The 150 horsepower version of the SPAD VII is now out thanks to update 4.603 and it comes packing with some nice features as well as filling an interesting gap in the aircraft list for Flying Circus. Let’s have a look at this new aircraft, how it handles, what its strengths and weaknesses are, and how it fits into the bigger picture.
A bit of history
World War I’s aircraft history reads like a continual game of “one-upsmanship” where one or two new aircraft types appear over the battlefield beating out all other designs and then the other side responds in-kind with their own design that upsets the status quo in the other direction. That is true with the appearance of the SPAD VII over the battlefields of WWI.
Hispano-Suiza in 1915 managed to successfully turn their V-8 automotive engine into an aero engine and the Hispano-Suiza 8Aa coming in 140hp and 150hp variations as the type improved was an engine in search of a suitable airframe to match.
The SPAD VII traces it lineage back to the SPAD V and the two seat SPAD S.A-2. The S.A-2 featured a forward observer that was positioned ahead of the propeller in an unusual configuration and with the observer removed and several features reduced in size, the SPAD fighter began to take shape.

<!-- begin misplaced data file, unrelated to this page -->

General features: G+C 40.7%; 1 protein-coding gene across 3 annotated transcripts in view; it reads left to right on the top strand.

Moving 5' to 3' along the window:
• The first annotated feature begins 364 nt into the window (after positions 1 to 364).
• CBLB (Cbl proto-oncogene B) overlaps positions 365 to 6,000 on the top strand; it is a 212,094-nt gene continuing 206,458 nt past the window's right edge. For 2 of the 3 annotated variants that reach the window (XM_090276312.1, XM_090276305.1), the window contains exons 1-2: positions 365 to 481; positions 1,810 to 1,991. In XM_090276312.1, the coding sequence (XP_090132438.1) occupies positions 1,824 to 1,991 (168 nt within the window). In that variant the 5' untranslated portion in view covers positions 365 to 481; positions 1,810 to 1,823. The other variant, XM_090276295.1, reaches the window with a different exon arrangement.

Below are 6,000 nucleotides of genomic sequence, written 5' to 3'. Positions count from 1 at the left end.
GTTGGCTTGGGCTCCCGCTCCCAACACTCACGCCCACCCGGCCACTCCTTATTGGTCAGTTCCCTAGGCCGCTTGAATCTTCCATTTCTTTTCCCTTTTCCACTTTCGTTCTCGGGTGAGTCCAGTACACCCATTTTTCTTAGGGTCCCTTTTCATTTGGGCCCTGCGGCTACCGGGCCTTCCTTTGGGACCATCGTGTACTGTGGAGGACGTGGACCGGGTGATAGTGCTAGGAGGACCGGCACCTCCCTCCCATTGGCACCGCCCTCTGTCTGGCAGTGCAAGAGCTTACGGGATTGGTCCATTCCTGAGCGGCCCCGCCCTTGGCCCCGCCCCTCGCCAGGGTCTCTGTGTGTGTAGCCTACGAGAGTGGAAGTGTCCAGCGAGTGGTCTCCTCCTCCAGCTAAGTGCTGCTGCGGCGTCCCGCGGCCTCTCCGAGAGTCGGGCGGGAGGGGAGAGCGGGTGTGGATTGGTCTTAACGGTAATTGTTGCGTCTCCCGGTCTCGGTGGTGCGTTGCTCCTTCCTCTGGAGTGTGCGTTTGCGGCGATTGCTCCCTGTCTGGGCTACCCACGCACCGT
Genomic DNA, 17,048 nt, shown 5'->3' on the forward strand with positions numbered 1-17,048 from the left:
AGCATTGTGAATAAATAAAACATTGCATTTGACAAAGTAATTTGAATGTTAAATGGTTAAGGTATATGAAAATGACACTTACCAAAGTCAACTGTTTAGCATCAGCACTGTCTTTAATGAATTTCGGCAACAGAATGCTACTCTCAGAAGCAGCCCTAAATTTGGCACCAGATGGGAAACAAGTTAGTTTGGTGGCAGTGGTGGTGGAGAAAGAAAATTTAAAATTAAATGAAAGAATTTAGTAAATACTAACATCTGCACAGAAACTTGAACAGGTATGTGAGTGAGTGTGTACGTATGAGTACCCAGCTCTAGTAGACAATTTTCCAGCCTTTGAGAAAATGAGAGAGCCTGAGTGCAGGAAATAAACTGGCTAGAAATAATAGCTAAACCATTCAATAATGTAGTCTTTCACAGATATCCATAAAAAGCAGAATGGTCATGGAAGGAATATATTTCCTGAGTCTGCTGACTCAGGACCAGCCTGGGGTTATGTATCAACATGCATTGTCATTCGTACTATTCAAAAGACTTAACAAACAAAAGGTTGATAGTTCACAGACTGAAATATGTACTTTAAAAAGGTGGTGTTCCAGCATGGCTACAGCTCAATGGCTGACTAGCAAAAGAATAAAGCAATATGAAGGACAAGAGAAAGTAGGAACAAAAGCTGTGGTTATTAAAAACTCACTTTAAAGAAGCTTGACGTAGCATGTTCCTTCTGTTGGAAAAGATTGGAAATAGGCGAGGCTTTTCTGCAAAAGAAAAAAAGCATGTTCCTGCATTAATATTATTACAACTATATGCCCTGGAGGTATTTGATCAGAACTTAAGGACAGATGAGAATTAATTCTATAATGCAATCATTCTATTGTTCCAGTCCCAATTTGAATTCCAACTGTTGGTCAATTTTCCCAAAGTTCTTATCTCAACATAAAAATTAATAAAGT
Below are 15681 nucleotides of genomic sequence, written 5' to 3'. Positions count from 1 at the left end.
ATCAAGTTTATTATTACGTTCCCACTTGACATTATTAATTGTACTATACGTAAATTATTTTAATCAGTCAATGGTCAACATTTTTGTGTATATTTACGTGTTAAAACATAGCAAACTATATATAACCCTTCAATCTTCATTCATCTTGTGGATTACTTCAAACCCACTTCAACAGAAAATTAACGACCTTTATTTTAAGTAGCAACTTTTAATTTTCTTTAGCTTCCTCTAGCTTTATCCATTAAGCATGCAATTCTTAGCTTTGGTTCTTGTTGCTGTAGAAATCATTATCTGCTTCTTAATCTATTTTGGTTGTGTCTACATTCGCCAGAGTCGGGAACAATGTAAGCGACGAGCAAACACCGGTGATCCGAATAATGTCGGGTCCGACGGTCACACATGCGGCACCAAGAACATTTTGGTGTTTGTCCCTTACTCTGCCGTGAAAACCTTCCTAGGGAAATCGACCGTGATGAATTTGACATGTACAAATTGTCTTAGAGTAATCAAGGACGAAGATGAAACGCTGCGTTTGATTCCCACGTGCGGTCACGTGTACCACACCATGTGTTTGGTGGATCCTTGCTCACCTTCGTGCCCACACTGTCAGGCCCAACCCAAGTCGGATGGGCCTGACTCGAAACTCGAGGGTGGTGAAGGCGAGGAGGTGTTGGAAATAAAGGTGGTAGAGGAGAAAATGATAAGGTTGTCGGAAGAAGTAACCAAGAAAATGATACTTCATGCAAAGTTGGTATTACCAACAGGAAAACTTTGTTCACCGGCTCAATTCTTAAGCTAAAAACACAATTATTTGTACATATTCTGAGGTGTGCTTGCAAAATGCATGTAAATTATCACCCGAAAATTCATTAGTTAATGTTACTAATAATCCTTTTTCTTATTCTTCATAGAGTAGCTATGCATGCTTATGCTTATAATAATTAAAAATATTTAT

Although the SPAD V first flew in May of 1916, it wouldn’t be until the fall that the first few examples arrived on the frontline and it would be almost a full year later, in February of 1917 that the initial batch were delivered. Teething problems were worked out but the fighter did contribute to a rebalancing of Allied scout aircraft that were again ahead of their German counterparts. For a time.
The SPAD was primarily by the French, British, and American forces although the Belgians, Russians, and Greeks among a dozen other countries used it as well. A later 180hp version was developed (also coming to Flying Circus) before the type was superseded by the SPAD XII which was the first aircraft to release for Flying Circus Vol 1.
Flying the SPAD VII
With the majority of SPAD VII’s starting to arrive by February 1917, the aircraft finds itself at an earlier point in the line-up of aircraft that are currently available in Flying Circus. This type came several months earlier than the successful Sopwith Camel and SE5a fighters but it doesn’t feel that far behind them in performance.